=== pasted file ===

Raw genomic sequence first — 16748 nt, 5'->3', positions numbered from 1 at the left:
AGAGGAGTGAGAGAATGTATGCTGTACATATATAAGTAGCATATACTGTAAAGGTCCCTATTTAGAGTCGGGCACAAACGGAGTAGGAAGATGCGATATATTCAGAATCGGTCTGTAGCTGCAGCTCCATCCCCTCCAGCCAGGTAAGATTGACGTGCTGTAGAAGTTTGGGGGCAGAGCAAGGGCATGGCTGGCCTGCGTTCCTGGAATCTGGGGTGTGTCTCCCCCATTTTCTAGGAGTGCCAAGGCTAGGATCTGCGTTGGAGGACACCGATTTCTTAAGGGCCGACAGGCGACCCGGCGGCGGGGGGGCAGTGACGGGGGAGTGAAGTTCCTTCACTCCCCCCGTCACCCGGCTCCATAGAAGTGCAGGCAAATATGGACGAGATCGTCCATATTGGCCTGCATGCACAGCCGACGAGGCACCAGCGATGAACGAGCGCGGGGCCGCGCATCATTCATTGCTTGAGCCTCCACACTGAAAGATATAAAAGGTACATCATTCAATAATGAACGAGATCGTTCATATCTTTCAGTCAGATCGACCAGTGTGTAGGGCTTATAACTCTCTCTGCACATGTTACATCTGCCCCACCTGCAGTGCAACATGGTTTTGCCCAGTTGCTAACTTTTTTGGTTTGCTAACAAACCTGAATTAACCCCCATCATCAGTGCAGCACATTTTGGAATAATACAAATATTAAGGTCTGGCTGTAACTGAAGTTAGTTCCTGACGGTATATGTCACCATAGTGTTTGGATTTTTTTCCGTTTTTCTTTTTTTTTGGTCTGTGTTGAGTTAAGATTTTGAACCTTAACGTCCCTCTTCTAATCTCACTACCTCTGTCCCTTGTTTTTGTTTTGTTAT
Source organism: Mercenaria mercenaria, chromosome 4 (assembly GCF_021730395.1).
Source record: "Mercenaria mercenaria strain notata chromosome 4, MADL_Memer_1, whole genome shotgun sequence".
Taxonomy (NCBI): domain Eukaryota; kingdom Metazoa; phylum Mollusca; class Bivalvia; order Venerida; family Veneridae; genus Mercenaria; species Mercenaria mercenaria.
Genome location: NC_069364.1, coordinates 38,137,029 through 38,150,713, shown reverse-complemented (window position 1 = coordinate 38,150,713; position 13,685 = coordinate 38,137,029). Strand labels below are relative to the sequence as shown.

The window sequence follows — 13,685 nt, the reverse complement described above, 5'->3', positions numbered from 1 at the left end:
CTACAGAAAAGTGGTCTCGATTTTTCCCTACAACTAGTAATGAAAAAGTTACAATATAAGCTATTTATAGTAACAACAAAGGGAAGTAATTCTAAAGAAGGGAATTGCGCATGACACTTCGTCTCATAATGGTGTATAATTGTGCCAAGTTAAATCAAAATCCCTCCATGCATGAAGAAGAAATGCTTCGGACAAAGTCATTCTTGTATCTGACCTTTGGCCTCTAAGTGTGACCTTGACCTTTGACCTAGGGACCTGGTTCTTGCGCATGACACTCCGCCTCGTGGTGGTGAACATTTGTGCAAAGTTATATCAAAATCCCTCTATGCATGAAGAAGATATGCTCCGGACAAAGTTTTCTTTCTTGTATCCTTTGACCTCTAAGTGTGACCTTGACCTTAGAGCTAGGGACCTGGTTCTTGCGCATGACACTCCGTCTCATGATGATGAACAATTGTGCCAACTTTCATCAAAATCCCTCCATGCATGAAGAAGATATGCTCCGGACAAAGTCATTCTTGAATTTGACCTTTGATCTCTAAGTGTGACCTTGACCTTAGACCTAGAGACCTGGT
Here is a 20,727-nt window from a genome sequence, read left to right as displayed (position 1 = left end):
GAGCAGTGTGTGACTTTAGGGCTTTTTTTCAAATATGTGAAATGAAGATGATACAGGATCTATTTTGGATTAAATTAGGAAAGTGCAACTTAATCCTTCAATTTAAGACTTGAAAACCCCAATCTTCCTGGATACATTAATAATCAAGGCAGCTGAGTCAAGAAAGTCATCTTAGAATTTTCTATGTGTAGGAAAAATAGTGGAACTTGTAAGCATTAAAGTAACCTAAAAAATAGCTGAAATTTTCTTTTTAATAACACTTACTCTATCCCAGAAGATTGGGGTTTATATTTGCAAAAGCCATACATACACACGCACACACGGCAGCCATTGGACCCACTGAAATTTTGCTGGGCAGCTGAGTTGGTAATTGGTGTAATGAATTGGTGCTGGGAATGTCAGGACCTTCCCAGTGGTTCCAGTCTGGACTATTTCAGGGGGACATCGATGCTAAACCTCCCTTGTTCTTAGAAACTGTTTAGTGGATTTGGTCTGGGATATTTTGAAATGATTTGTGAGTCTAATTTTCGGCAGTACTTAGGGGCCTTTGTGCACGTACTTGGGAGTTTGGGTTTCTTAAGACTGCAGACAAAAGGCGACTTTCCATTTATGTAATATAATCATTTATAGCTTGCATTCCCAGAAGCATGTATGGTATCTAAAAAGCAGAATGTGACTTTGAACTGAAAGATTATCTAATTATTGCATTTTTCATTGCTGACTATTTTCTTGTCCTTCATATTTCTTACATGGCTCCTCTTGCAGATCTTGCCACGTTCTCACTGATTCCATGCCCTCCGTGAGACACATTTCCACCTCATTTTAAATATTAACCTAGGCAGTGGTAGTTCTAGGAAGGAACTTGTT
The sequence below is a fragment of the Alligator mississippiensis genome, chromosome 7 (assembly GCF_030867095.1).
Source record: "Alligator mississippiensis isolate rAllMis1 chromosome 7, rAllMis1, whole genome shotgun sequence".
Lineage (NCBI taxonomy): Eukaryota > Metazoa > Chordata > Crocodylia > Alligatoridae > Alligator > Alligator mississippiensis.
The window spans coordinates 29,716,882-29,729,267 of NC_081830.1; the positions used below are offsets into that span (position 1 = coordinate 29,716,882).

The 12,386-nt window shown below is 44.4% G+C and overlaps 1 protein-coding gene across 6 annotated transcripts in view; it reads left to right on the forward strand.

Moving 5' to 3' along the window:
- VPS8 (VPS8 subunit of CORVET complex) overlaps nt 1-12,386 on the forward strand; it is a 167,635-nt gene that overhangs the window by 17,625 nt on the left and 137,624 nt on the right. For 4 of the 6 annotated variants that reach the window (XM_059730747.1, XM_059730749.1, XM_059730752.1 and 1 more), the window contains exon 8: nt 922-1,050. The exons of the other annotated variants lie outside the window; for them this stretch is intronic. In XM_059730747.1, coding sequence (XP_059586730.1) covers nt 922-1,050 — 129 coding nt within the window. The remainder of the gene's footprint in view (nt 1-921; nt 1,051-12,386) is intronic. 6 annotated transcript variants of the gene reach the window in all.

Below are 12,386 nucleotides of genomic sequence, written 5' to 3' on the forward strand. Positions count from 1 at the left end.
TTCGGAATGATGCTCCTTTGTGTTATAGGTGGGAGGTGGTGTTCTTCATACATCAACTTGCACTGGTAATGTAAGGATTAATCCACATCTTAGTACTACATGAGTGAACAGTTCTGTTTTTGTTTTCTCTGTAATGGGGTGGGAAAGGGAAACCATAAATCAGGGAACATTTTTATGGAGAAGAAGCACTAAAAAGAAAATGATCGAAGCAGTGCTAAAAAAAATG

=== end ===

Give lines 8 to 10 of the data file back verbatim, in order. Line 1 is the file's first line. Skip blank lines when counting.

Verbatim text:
CTACAGAAAAGTGGTCTCGATTTTTCCCTACAACTAGTAATGAAAAAGTTACAATATAAGCTATTTATAGTAACAACAAAGGGAAGTAATTCTAAAGAAGGGAATTGCGCATGACACTTCGTCTCATAATGGTGTATAATTGTGCCAAGTTAAATCAAAATCCCTCCATGCATGAAGAAGAAATGCTTCGGACAAAGTCATTCTTGTATCTGACCTTTGGCCTCTAAGTGTGACCTTGACCTTTGACCTAGGGACCTGGTTCTTGCGCATGACACTCCGCCTCGTGGTGGTGAACATTTGTGCAAAGTTATATCAAAATCCCTCTATGCATGAAGAAGATATGCTCCGGACAAAGTTTTCTTTCTTGTATCCTTTGACCTCTAAGTGTGACCTTGACCTTAGAGCTAGGGACCTGGTTCTTGCGCATGACACTCCGTCTCATGATGATGAACAATTGTGCCAACTTTCATCAAAATCCCTCCATGCATGAAGAAGATATGCTCCGGACAAAGTCATTCTTGAATTTGACCTTTGATCTCTAAGTGTGACCTTGACCTTAGACCTAGAGACCTGGT
Here is a 20,727-nt window from a genome sequence, read left to right as displayed (position 1 = left end):
GAGCAGTGTGTGACTTTAGGGCTTTTTTTCAAATATGTGAAATGAAGATGATACAGGATCTATTTTGGATTAAATTAGGAAAGTGCAACTTAATCCTTCAATTTAAGACTTGAAAACCCCAATCTTCCTGGATACATTAATAATCAAGGCAGCTGAGTCAAGAAAGTCATCTTAGAATTTTCTATGTGTAGGAAAAATAGTGGAACTTGTAAGCATTAAAGTAACCTAAAAAATAGCTGAAATTTTCTTTTTAATAACACTTACTCTATCCCAGAAGATTGGGGTTTATATTTGCAAAAGCCATACATACACACGCACACACGGCAGCCATTGGACCCACTGAAATTTTGCTGGGCAGCTGAGTTGGTAATTGGTGTAATGAATTGGTGCTGGGAATGTCAGGACCTTCCCAGTGGTTCCAGTCTGGACTATTTCAGGGGGACATCGATGCTAAACCTCCCTTGTTCTTAGAAACTGTTTAGTGGATTTGGTCTGGGATATTTTGAAATGATTTGTGAGTCTAATTTTCGGCAGTACTTAGGGGCCTTTGTGCACGTACTTGGGAGTTTGGGTTTCTTAAGACTGCAGACAAAAGGCGACTTTCCATTTATGTAATATAATCATTTATAGCTTGCATTCCCAGAAGCATGTATGGTATCTAAAAAGCAGAATGTGACTTTGAACTGAAAGATTATCTAATTATTGCATTTTTCATTGCTGACTATTTTCTTGTCCTTCATATTTCTTACATGGCTCCTCTTGCAGATCTTGCCACGTTCTCACTGATTCCATGCCCTCCGTGAGACACATTTCCACCTCATTTTAAATATTAACCTAGGCAGTGGTAGTTCTAGGAAGGAACTTGTT